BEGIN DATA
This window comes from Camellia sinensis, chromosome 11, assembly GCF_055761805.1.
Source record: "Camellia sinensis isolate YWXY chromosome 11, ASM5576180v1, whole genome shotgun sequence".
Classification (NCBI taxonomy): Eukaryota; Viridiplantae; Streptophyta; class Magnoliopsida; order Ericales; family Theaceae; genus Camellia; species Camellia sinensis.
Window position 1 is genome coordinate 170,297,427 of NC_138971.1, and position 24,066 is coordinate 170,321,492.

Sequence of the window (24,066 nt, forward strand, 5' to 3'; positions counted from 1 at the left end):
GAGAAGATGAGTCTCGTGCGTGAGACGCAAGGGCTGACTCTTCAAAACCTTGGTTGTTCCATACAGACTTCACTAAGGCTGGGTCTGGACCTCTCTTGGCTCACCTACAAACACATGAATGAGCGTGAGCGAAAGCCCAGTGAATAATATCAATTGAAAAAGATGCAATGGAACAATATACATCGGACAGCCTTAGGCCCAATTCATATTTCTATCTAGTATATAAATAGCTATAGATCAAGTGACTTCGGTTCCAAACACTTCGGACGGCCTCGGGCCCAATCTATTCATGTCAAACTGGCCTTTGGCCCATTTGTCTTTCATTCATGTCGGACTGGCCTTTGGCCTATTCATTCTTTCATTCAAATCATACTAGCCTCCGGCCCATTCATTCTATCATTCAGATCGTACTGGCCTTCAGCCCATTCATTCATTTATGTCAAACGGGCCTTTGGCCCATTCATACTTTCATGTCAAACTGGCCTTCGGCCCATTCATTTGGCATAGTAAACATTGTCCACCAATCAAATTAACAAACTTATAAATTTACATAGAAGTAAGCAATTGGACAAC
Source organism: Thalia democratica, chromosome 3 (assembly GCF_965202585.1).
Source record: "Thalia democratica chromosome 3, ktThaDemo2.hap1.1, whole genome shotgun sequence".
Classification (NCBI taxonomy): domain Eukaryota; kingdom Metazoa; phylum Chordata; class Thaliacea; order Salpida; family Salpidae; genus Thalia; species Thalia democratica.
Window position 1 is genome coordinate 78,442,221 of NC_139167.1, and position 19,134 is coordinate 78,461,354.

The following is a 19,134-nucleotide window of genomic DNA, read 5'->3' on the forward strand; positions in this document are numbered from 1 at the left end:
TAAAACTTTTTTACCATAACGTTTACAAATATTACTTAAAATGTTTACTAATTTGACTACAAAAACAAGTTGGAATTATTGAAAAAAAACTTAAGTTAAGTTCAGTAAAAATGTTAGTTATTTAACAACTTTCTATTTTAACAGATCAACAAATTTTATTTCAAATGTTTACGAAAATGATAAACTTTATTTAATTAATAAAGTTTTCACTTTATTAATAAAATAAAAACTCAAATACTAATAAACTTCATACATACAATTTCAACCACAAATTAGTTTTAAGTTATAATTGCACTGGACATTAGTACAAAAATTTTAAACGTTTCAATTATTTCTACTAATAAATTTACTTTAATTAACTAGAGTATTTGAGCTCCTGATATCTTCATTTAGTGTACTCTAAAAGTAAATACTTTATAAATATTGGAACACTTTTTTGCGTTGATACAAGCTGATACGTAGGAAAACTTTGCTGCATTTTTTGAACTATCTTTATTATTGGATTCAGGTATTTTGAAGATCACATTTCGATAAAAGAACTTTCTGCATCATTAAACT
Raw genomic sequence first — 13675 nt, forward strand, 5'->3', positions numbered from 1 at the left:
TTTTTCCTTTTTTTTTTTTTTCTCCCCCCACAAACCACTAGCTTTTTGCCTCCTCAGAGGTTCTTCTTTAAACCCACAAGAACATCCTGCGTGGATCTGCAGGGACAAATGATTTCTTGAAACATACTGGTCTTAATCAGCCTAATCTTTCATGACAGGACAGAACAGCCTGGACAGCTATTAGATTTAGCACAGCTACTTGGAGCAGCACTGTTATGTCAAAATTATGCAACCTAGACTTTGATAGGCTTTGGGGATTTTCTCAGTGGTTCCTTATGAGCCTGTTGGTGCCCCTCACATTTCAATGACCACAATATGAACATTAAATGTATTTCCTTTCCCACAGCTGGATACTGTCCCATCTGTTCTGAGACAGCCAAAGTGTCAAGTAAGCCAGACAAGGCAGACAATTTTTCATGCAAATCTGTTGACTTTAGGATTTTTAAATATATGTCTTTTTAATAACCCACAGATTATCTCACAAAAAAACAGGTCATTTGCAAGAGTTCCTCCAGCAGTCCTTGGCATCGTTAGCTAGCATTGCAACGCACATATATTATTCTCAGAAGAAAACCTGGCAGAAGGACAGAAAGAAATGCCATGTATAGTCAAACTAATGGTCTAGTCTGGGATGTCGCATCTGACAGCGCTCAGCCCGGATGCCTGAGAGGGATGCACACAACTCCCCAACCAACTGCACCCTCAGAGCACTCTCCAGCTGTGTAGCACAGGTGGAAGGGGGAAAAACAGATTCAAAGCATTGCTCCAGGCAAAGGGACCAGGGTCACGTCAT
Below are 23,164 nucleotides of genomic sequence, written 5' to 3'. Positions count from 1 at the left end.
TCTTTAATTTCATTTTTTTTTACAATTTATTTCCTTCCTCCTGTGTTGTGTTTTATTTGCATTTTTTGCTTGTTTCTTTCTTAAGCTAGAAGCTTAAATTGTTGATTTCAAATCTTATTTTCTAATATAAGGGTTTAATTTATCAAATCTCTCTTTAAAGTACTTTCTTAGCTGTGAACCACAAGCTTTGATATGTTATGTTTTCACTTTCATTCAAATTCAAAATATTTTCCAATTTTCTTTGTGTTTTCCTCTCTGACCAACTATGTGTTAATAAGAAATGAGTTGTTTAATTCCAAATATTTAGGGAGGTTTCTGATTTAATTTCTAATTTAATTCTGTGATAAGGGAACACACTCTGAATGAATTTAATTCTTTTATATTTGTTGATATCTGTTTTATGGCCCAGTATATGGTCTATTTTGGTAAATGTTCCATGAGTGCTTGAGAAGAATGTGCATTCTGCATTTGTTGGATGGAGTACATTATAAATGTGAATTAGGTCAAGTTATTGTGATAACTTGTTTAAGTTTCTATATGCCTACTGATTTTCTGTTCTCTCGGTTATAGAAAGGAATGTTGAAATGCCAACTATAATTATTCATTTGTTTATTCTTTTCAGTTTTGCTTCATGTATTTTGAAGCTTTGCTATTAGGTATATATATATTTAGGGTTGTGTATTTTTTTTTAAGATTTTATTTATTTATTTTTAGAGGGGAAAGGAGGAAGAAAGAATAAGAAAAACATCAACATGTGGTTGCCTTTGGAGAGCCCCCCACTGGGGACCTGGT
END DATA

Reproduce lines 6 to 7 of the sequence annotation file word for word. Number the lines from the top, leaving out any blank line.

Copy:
GAGAAGATGAGTCTCGTGCGTGAGACGCAAGGGCTGACTCTTCAAAACCTTGGTTGTTCCATACAGACTTCACTAAGGCTGGGTCTGGACCTCTCTTGGCTCACCTACAAACACATGAATGAGCGTGAGCGAAAGCCCAGTGAATAATATCAATTGAAAAAGATGCAATGGAACAATATACATCGGACAGCCTTAGGCCCAATTCATATTTCTATCTAGTATATAAATAGCTATAGATCAAGTGACTTCGGTTCCAAACACTTCGGACGGCCTCGGGCCCAATCTATTCATGTCAAACTGGCCTTTGGCCCATTTGTCTTTCATTCATGTCGGACTGGCCTTTGGCCTATTCATTCTTTCATTCAAATCATACTAGCCTCCGGCCCATTCATTCTATCATTCAGATCGTACTGGCCTTCAGCCCATTCATTCATTTATGTCAAACGGGCCTTTGGCCCATTCATACTTTCATGTCAAACTGGCCTTCGGCCCATTCATTTGGCATAGTAAACATTGTCCACCAATCAAATTAACAAACTTATAAATTTACATAGAAGTAAGCAATTGGACAAC
Source organism: Thalia democratica, chromosome 3 (assembly GCF_965202585.1).